Today is Good Friday, the day we commemorate and re-live Christ’s passion and death. It is a day when we remember the incredible suffering that he endured for our sake. We can only imagine what he went through: being flogged, crowned with thorns, nailed to a cross and left to die.
We recall these events every year, and it is easy to become desensitized to what they actually mean. It is easy to forget the huge amount of will power that it took Jesus to endure the physical and spiritual suffering to which he was submitted.
In the Gospel narrations of the Passion, there is a lot of talking going on: the chief priests, Pilate, the crowds. It is interesting to note that the main protagonist, Jesus, speaks very little. In the midst of all the accusations and lies, he says nothing, as the prophesy foretold of him:
Jesus does not need to speak; he is simply there to get the job done. It is what he came to do, and he is as determined as ever to see it through until the end. He has come to Jerusalem fully aware of what will happen to him:
When the days for his being taken up were fulfilled, he resolutely determined to journey to Jerusalem. (Luke 9:51)
Some versions translate this verse as “he set his face like flint on Jerusalem.” Our Lord’s determination is as hard as rock.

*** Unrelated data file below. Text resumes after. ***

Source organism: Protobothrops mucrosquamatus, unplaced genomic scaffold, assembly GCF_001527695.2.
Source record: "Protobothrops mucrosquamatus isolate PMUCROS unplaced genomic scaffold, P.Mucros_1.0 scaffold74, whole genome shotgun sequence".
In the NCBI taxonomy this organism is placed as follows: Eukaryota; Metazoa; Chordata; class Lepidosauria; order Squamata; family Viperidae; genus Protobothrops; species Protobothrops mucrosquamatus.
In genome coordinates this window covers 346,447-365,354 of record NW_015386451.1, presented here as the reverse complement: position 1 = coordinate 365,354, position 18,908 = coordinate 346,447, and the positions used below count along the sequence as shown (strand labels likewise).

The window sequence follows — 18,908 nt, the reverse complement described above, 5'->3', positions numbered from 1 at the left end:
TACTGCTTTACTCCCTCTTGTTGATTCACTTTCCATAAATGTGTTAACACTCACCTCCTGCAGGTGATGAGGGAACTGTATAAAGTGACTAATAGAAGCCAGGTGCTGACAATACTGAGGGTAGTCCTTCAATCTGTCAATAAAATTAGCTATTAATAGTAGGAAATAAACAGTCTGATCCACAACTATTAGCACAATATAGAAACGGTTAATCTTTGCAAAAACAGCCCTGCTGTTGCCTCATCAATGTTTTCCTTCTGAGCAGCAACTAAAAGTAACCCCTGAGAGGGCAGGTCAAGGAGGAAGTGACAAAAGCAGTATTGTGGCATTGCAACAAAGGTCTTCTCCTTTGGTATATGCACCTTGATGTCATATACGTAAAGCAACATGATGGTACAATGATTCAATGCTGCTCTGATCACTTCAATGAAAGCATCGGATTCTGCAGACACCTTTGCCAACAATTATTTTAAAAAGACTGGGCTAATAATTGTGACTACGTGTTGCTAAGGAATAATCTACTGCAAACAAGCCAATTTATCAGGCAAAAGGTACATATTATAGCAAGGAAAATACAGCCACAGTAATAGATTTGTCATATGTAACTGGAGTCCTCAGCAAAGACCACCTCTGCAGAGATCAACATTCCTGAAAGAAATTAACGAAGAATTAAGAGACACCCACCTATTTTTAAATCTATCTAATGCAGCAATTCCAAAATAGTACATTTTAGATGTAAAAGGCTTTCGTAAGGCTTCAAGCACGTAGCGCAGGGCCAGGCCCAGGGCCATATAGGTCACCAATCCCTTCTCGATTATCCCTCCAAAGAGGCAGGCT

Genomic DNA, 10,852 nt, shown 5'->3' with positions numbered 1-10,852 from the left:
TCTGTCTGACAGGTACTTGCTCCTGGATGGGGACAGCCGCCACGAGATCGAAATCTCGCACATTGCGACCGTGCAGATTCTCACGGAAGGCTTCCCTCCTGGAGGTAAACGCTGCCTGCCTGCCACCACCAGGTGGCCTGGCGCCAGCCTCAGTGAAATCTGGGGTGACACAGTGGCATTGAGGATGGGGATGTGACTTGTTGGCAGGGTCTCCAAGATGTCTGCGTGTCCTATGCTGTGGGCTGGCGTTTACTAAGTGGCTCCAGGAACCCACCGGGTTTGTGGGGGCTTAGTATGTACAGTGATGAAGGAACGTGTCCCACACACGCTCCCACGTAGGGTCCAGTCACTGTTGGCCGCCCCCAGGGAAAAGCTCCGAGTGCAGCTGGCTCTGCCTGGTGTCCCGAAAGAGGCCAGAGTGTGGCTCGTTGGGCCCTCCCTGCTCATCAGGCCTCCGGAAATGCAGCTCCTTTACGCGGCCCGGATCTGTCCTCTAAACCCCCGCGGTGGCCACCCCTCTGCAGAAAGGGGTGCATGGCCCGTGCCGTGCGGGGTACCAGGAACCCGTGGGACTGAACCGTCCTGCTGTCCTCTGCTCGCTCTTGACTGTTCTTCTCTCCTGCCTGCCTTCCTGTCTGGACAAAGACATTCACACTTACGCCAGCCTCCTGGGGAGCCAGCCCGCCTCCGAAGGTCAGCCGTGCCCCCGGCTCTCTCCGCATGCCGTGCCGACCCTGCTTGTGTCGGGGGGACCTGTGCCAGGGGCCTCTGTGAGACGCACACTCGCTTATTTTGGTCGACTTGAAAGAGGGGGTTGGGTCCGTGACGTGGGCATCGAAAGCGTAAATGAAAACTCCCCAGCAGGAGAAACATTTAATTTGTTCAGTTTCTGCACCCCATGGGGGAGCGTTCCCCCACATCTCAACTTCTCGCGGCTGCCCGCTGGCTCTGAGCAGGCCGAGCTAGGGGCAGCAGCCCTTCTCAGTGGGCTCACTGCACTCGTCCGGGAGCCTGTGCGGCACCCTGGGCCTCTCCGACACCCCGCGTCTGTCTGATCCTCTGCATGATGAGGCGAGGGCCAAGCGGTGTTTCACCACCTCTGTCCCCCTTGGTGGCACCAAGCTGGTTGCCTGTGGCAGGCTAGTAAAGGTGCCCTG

Yet, his acceptance of the cross is much more than mere stoicism. His determination is driven by his love for us. It is interesting that “passion”, the word used to describe his suffering, is also the word often used to describe intense love. Christ’s willingness to suffer is driven by his passionate love for us, a love undiminished by our lack of love for him. “Christ redeems us because he passionately embraces our rejection of him with a love unto death, and he will not let go of us.” (Erasmo Leiva-Merikakis)
This Good Friday, remember how much Jesus loves you and take a moment to respond to this love. Whether at church or on your own, take time to reflect on and enter into his Passion. Accompany Christ as he embraces his cross and remember that everything he is going through is for you. He will let you know how much he appreciates your company.
– Br. Eric Wandrey, LC